Last season, Russ Smith earned a reputation, and a nickname from his coach, that isn't likely to go away.
That nickname was "Russdiculous," and it described the reputation pretty well. Smith, in short, was a goofball. He bit his nails so much Rick Pitino made him use a product designed to stop babies from sucking their thumbs. He once ended an angry shout-session timeout by asking his coach for a hug. He celebrated a trip to the Sweet 16 by giving Pitino bunny ears on live television. And that personality infused every bit of his game: As a sixth man, he ranked in the top 10 in the country in usage rate and shot percentage, despite posting an ugly 91.5 offensive rating. But he made big shots in March, and contributed in other ways, including ranking second in the country in steal percentage (6.2). It was as if Smith transferred all that scattershot nervous energy to whomever he guarded.
Pitino might have initially meant that label as an epithet, but as Smith's how-did-he-just-do-that postseason proceeded, and Pitino glowed talking about his team, it grew into a term of endearment. Now Pitino's horse shares it.
But, per the Louisville Courier-Journal, Smith has had enough of being seen comedically. He wants to be taken seriously. He wants "Russdiculous" to mean something else entirely:
“It’s a pretty popular name, so I wouldn’t want to lose that,” the junior guard said. “Losing the perception would be cool. I want to make people say, ‘Oh, wow, Russdiculous changed.’” [...] Smith’s maturation continued when Pitino told him after a practice that of all the NBA scouts who have visited, none had asked about him.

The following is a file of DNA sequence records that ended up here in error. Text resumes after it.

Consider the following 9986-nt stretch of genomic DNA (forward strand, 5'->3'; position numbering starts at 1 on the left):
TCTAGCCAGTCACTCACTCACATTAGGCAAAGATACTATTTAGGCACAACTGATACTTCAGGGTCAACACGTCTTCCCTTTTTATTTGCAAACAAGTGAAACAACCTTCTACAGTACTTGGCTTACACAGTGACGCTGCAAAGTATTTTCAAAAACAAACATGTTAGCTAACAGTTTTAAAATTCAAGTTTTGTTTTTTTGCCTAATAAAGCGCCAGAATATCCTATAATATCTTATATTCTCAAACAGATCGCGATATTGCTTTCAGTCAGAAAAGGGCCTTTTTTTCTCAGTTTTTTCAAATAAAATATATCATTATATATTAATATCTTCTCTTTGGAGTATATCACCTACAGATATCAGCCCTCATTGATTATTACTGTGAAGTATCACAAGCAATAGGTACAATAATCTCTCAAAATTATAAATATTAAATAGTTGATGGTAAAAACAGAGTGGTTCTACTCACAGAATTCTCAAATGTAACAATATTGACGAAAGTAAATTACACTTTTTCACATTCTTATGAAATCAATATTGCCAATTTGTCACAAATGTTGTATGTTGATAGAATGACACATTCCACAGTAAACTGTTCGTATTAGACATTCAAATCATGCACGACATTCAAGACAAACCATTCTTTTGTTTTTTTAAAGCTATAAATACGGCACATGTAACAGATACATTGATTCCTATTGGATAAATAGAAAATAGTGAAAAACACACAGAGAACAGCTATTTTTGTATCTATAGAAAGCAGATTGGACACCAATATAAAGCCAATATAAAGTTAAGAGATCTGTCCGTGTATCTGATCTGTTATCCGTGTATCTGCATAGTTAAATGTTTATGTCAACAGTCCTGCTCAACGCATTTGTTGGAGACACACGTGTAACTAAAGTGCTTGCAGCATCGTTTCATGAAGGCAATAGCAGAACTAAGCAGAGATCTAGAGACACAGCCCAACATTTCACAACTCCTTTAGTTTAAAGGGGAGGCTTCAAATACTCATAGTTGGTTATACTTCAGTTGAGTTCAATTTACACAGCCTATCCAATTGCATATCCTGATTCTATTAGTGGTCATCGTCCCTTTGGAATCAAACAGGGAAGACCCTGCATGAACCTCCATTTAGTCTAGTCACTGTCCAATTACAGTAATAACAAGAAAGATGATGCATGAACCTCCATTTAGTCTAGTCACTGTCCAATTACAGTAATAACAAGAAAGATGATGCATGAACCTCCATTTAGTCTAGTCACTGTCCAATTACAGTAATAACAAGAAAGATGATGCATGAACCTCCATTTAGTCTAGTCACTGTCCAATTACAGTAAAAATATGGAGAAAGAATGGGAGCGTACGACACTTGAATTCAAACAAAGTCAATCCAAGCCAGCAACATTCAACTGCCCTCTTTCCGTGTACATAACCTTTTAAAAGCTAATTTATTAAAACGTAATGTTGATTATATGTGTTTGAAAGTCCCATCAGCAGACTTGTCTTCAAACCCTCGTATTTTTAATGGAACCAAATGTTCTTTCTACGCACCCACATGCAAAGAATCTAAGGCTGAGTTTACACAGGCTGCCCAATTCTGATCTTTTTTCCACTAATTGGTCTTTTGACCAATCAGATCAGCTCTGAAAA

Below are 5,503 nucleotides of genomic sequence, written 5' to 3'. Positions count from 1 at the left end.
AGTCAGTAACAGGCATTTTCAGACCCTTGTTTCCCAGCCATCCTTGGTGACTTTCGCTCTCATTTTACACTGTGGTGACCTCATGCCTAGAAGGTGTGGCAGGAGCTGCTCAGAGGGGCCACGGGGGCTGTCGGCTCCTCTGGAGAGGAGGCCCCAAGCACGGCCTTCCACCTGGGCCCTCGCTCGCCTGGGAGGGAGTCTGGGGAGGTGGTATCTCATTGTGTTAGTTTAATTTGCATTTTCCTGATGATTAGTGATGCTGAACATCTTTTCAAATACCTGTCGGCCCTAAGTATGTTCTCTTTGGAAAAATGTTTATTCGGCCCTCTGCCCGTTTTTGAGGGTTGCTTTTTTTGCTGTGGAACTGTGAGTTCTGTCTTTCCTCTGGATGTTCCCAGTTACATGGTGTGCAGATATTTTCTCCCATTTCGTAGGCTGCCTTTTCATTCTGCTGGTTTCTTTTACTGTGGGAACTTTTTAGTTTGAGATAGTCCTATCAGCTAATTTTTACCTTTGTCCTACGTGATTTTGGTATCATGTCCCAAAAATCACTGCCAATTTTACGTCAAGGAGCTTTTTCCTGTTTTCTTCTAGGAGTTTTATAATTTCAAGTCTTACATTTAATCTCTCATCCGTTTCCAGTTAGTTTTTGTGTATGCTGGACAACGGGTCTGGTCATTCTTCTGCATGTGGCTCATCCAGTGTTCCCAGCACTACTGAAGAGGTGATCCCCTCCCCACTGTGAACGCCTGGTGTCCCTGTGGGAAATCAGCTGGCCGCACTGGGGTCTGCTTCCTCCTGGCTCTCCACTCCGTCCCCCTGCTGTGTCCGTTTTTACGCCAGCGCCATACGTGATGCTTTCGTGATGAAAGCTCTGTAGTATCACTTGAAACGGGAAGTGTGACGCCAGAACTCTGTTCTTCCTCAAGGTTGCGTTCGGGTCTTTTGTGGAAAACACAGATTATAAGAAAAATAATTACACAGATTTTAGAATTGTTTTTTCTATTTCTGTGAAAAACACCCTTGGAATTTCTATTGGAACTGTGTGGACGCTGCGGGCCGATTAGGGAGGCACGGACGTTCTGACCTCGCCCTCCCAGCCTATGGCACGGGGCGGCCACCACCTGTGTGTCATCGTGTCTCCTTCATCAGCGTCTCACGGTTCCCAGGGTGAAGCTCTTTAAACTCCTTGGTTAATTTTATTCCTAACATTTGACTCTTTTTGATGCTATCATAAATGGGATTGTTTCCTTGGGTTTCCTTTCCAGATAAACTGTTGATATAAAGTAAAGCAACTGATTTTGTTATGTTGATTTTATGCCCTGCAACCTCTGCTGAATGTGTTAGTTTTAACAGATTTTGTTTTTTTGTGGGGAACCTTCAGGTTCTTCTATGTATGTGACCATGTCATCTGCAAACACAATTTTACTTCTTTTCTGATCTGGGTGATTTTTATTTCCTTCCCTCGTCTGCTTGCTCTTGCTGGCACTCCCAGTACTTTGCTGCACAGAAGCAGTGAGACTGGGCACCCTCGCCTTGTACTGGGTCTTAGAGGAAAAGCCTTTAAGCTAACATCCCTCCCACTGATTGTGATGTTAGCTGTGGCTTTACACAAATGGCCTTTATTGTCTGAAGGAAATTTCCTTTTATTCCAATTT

“ ‘When do you want to reach the point where someone looks at you as a serious basketball player?’ ” Pitino said he asked Smith. “He says, ‘I’d like for it to happen now.’ I said, ‘You have to do these following things,’ and he’s been doing it.”
I'm not sure Smith will have NBA scouts salivating anytime soon, but he can play a major role in the improvement of his team. Arguably, the biggest question governing Louisville's return to the Final Four this season -- not to mention a run at the Big East title, and a better-than-No. 4 seed in the NCAA tournament -- is whether the Cardinals improve on 2012's sub-100 ranked efficiency offense. Smith isn't the only player who needs to become more efficient. Peyton Siva is in that boat, too. But as a starter, if Smith maintains anything close to last season's usage rates, he has to get more efficient.
If he does, he'll be taken more seriously, and the context of Russdiculous will change. Let's just hope he doesn't stop asking for hugs.